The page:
A glimmer of hope in Venezuela
The news in our country and abroad has been relentlessly bad ever since we entered the calamitous Biden Era just months ago, but there are a few hopeful signs out there still.
One of the best is a story receiving almost no coverage in the larger press: the Venezuela elections this November. The democratic opposition has agreed to participate after years of boycotting the Maduro regime's rigged voting. The E.U. will send a large team of election monitors, and Maduro has already been releasing some political prisoners in a bid to end sanctions. Some are even predicting that Maduro will be willing to retire from office at the end of his current term in 2024.
Why the possible change of heart by the dictator? For one, the economy is still a wreck. The Bolivar is worthless, and most people have simply moved to dollars, denying the government its ability to buy support. Petroleum exports, which once made this a rich country, have crashed. It will take billions of dollars of Western investment and know-how in the oil sector to revive it, and that won't happen with the present government. In short, it's no fun being dictator of this place anymore.
Also, unlike a Putin or Xi, Maduro as yet does not have a lot of blood on his hands. He is reasonably confident he could step away and enjoy his Swiss bank accounts without much hassle, in the tradition of Latin American caudillos left and right. And contrary to his mentor, Hugo Chávez, Maduro may at heart not be such a fanatical lefty. He started his career as a bus driver and union organizer, and it's often speculated his second wife Cilia is more the scolding ideologue in the family. Leaving the Presidential Palace is one way to get this termagant off his back.
There is a long way to go still, but if democracy returns to Venezuela, it would a have a salubrious effect on the rest of the hemisphere — perhaps even leading to changes in the last Marxist holdout, Cuba.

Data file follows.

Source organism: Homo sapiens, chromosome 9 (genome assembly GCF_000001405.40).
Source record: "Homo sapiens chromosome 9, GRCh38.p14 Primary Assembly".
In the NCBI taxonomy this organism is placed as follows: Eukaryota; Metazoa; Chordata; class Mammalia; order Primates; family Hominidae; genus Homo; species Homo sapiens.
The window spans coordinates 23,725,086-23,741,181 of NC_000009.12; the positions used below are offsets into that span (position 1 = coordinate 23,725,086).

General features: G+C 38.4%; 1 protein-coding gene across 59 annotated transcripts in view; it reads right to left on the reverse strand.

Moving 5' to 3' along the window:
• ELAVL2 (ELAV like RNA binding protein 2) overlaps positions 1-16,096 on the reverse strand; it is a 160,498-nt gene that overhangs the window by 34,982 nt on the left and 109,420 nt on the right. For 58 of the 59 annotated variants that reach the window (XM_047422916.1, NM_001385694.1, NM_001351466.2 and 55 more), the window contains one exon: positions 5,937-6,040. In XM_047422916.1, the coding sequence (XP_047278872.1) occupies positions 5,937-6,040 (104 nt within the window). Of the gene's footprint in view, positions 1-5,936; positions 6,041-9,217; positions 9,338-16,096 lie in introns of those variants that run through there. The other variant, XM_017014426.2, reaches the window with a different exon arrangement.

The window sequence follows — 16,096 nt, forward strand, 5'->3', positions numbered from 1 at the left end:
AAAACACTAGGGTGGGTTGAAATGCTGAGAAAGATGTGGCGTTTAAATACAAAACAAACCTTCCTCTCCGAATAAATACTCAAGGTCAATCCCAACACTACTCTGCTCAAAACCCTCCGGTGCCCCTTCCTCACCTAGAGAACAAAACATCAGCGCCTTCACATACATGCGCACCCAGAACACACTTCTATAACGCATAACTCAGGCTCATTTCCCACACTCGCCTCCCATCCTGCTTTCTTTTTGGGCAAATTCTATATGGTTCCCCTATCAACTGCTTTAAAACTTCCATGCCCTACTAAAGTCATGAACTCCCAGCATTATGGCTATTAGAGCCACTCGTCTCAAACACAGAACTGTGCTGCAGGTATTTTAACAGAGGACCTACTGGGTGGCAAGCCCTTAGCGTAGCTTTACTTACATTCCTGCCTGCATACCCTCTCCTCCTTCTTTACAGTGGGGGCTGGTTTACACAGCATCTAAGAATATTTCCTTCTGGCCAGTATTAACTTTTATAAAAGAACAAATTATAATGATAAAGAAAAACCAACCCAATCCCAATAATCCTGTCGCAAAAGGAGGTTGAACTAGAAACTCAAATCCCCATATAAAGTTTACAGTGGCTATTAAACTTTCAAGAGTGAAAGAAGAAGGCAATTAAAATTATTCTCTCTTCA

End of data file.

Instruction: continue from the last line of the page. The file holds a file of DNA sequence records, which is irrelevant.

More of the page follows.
Stranger things have happened. Gamal Nasser and his violent Arab nationalist movement brought ruin across the Middle East for decades, yet his chosen successor, Anwar Sadat, wound up making peace, kicking out the Soviets, and changing history much for the better.
If Maduro were to essentially throw in the towel, it would also tell us a lot about the actual power of Red China. Back in the day, the Soviets had real cash to throw around and subsidize their global ambitions. They could truly buy off whole countries. Xi, and Putin, for that matter, really don't have that kind of juice. They still trade with Venezuela, but it's a one-sided barter system that sucks up what's left of the oil. No meaningful investment is coming.
Just as with China's once ballyhooed road projects in Pakistan or the failed copper mines in Afghanistan, they are not proving to be much of an ally to anyone. Their P.R. skills are a lot greater than their financial and management talents for big overseas projects. Maduro must have long ago concluded that Xi is nothing but a Marxist loan shark.
That also tells us something about China's real intentions in the dangerously weak Biden Era. Expect a lot of posturing but maybe no real adventures. Certainly nothing so reckless as an attack on Taiwan, which would likely be a military disaster of epic proportions for Red China.
Perhaps the most optimistic part of the current negotiations in Venezuela is that they are being led by Norway and Barbados. No sign of Joe Biden's clown show getting involved so far. So nobody wake him up on this one.
Frank Friday is an attorney in Louisville Ky.
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